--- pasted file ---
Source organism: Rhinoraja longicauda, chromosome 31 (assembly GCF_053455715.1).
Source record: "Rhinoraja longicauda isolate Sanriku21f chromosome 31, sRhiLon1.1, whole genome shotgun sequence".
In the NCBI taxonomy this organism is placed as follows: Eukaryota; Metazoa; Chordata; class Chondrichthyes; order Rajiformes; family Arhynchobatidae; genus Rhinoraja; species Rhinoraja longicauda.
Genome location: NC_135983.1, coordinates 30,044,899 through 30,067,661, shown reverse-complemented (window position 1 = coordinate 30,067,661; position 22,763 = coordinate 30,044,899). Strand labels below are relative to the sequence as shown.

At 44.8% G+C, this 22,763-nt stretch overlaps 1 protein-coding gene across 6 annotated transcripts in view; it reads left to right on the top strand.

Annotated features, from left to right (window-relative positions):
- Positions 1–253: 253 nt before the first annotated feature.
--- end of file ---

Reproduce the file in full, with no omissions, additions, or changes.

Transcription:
Source organism: Rhinoraja longicauda, chromosome 31 (assembly GCF_053455715.1).
Source record: "Rhinoraja longicauda isolate Sanriku21f chromosome 31, sRhiLon1.1, whole genome shotgun sequence".
In the NCBI taxonomy this organism is placed as follows: Eukaryota; Metazoa; Chordata; class Chondrichthyes; order Rajiformes; family Arhynchobatidae; genus Rhinoraja; species Rhinoraja longicauda.
Genome location: NC_135983.1, coordinates 30,044,899 through 30,067,661, shown reverse-complemented (window position 1 = coordinate 30,067,661; position 22,763 = coordinate 30,044,899). Strand labels below are relative to the sequence as shown.

At 44.8% G+C, this 22,763-nt stretch overlaps 1 protein-coding gene across 6 annotated transcripts in view; it reads left to right on the top strand.

Annotated features, from left to right (window-relative positions):
- Positions 1–253: 253 nt before the first annotated feature.